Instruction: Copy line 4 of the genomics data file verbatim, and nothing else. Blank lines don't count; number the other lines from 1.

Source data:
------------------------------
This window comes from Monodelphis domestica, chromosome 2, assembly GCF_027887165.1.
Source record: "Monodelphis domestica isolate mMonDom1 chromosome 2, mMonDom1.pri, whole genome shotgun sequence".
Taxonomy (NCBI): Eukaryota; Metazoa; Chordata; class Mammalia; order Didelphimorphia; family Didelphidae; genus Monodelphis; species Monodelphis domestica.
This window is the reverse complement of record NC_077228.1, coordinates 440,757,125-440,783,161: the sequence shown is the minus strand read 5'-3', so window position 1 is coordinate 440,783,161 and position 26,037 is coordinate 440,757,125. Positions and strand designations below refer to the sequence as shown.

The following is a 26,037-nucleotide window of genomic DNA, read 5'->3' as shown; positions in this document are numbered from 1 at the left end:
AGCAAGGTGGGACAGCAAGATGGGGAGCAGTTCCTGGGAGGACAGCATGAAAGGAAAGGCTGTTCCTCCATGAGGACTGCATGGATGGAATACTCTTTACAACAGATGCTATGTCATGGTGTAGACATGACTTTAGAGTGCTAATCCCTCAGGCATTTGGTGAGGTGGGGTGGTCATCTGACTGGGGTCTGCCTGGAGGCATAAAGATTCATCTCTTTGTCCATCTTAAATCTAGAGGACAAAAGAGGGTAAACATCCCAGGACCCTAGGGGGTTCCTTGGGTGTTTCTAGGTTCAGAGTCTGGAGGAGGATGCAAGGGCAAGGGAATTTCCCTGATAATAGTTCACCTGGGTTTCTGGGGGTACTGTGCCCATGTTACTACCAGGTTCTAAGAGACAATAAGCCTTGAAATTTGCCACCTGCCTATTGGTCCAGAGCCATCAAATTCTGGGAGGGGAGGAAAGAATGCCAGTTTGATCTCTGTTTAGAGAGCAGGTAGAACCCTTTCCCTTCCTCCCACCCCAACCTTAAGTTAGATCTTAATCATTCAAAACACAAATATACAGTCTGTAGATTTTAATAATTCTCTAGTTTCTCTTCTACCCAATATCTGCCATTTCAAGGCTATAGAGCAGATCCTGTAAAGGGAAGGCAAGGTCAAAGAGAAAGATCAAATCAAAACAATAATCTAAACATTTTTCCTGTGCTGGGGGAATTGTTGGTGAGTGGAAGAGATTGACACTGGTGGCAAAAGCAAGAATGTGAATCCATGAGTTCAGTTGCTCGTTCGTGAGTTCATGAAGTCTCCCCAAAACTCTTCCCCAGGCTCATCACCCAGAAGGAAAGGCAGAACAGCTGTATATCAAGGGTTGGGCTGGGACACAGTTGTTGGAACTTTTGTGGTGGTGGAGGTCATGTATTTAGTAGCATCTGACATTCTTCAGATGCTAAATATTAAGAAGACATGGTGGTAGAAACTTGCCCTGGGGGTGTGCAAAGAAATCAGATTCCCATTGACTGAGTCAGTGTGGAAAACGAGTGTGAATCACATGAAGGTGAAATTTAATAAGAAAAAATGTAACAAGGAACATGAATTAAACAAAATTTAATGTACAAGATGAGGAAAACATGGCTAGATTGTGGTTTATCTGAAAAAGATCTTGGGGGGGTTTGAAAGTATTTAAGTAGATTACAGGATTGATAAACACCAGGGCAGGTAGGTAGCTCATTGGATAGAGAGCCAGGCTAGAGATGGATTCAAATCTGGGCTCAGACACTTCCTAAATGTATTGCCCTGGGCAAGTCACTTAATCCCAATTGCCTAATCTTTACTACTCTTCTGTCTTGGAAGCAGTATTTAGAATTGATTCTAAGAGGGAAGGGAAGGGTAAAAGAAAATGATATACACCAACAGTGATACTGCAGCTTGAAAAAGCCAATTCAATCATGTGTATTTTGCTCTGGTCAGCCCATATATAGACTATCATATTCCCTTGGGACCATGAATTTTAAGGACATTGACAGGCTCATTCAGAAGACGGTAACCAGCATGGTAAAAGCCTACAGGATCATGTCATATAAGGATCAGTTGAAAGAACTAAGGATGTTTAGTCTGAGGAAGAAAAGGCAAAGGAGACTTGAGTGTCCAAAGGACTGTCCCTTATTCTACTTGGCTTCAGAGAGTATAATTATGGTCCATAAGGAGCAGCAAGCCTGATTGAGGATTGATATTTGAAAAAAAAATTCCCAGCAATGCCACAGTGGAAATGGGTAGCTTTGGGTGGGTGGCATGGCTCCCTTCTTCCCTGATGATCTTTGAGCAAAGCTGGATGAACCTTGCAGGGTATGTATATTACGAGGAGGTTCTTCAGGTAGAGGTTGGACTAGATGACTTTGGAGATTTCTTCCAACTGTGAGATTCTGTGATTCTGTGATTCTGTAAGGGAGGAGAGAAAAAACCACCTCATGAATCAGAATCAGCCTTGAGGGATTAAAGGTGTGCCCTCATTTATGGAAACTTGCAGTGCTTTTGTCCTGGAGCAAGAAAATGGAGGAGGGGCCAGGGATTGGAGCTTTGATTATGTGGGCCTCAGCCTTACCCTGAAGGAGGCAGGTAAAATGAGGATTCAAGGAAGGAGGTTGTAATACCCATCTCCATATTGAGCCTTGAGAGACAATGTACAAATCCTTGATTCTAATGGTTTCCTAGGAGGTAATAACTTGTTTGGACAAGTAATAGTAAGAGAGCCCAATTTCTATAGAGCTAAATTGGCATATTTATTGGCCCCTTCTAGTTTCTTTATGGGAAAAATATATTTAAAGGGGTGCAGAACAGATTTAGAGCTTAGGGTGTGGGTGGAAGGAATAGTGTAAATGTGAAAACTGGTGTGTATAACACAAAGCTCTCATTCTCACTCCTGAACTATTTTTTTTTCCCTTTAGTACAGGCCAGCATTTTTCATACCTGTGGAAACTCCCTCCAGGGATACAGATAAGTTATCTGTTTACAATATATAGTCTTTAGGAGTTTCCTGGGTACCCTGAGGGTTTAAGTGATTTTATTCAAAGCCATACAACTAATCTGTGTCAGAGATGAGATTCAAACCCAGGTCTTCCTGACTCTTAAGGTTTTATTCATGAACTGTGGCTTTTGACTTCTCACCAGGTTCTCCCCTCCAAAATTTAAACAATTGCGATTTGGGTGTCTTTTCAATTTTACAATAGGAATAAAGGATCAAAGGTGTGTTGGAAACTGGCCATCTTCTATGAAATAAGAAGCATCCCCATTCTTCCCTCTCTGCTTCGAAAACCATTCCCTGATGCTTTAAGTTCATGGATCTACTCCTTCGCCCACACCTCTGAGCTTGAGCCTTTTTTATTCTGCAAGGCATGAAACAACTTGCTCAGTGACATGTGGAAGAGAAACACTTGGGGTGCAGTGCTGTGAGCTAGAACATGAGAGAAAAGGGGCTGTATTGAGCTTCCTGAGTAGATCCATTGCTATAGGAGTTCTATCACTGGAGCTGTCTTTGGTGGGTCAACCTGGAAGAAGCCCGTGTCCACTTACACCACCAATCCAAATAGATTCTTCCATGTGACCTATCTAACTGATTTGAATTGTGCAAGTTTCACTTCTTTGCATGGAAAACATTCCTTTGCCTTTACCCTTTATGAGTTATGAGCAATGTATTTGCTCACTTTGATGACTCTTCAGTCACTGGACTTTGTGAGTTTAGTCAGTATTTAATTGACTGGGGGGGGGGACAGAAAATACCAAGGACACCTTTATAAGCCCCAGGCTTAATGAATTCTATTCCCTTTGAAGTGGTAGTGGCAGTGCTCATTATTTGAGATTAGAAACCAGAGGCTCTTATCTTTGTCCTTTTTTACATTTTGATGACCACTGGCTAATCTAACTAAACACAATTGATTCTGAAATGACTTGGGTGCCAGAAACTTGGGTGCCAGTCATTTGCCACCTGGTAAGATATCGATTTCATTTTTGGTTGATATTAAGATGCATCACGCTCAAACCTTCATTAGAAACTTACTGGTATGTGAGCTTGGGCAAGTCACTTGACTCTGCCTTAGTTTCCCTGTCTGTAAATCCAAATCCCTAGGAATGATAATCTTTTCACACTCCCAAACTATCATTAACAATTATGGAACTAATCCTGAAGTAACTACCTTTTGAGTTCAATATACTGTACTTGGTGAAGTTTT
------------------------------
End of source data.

This window is the reverse complement of record NC_077228.1, coordinates 440,757,125-440,783,161: the sequence shown is the minus strand read 5'-3', so window position 1 is coordinate 440,783,161 and position 26,037 is coordinate 440,757,125. Positions and strand designations below refer to the sequence as shown.